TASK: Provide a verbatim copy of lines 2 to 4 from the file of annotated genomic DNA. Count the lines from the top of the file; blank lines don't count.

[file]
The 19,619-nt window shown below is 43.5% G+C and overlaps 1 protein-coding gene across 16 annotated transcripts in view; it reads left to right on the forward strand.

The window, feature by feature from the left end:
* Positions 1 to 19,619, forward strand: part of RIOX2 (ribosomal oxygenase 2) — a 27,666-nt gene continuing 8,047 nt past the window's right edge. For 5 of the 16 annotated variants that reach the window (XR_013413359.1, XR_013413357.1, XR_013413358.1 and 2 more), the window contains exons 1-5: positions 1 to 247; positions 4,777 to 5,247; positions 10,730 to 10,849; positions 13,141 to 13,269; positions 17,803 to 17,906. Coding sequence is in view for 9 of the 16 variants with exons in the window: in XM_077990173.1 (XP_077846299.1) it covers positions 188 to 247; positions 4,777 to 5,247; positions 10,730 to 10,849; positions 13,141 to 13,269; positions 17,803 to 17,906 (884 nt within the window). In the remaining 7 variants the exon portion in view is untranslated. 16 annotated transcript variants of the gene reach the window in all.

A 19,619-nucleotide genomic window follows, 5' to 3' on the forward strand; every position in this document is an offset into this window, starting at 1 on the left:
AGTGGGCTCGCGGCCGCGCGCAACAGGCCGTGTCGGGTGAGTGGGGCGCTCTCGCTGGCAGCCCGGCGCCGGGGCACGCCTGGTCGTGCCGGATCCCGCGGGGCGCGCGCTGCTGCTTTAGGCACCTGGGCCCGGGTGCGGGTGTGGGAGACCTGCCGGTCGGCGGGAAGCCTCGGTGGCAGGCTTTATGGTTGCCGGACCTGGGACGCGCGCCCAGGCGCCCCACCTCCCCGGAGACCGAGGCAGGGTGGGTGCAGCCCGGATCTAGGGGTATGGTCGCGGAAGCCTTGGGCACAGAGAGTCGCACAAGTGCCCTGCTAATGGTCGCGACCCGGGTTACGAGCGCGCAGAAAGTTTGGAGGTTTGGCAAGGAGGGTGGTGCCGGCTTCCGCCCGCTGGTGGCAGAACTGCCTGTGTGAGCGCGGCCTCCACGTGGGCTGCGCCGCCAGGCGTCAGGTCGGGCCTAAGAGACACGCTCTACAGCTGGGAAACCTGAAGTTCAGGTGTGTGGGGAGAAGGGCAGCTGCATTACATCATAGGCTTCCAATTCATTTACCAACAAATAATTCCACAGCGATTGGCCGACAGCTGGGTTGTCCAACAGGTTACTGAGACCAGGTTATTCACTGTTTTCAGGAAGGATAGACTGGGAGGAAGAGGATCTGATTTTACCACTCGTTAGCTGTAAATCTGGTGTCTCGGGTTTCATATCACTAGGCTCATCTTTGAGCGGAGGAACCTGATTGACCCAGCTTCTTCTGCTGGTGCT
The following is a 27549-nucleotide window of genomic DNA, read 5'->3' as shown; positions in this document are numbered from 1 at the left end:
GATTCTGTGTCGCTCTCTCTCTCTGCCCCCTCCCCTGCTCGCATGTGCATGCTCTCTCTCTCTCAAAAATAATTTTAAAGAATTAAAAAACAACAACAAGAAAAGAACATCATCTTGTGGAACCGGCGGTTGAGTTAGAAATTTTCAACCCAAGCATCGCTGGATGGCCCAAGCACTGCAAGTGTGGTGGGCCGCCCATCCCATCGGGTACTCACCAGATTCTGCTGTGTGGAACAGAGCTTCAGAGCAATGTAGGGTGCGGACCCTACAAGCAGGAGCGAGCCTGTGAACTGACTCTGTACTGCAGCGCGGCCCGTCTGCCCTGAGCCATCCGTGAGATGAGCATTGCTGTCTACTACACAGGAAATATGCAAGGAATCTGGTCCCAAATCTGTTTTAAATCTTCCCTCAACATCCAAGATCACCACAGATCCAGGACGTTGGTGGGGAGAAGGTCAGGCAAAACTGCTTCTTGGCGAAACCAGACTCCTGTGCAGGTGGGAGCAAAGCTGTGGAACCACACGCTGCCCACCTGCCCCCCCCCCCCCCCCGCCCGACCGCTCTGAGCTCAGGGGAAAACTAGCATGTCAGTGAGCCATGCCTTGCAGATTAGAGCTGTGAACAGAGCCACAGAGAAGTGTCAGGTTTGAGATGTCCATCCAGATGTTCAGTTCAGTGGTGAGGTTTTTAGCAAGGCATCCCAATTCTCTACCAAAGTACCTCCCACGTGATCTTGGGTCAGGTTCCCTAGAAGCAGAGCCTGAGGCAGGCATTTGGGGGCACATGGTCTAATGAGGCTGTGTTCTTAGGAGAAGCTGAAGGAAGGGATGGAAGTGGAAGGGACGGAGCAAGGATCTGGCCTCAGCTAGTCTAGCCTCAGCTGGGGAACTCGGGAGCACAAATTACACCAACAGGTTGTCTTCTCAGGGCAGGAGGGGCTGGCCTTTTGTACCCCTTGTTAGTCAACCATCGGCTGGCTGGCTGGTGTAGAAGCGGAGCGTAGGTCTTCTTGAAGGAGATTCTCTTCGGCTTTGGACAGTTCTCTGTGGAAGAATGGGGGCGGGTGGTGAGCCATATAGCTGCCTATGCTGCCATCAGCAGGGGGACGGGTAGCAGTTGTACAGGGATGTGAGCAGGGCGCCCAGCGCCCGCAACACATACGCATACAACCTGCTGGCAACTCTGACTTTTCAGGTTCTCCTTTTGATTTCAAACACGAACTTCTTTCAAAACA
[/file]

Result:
The window, feature by feature from the left end:
* Positions 1 to 19,619, forward strand: part of RIOX2 (ribosomal oxygenase 2) — a 27,666-nt gene continuing 8,047 nt past the window's right edge. For 5 of the 16 annotated variants that reach the window (XR_013413359.1, XR_013413357.1, XR_013413358.1 and 2 more), the window contains exons 1-5: positions 1 to 247; positions 4,777 to 5,247; positions 10,730 to 10,849; positions 13,141 to 13,269; positions 17,803 to 17,906. Coding sequence is in view for 9 of the 16 variants with exons in the window: in XM_077990173.1 (XP_077846299.1) it covers positions 188 to 247; positions 4,777 to 5,247; positions 10,730 to 10,849; positions 13,141 to 13,269; positions 17,803 to 17,906 (884 nt within the window). In the remaining 7 variants the exon portion in view is untranslated. 16 annotated transcript variants of the gene reach the window in all.

A 19,619-nucleotide genomic window follows, 5' to 3' on the forward strand; every position in this document is an offset into this window, starting at 1 on the left: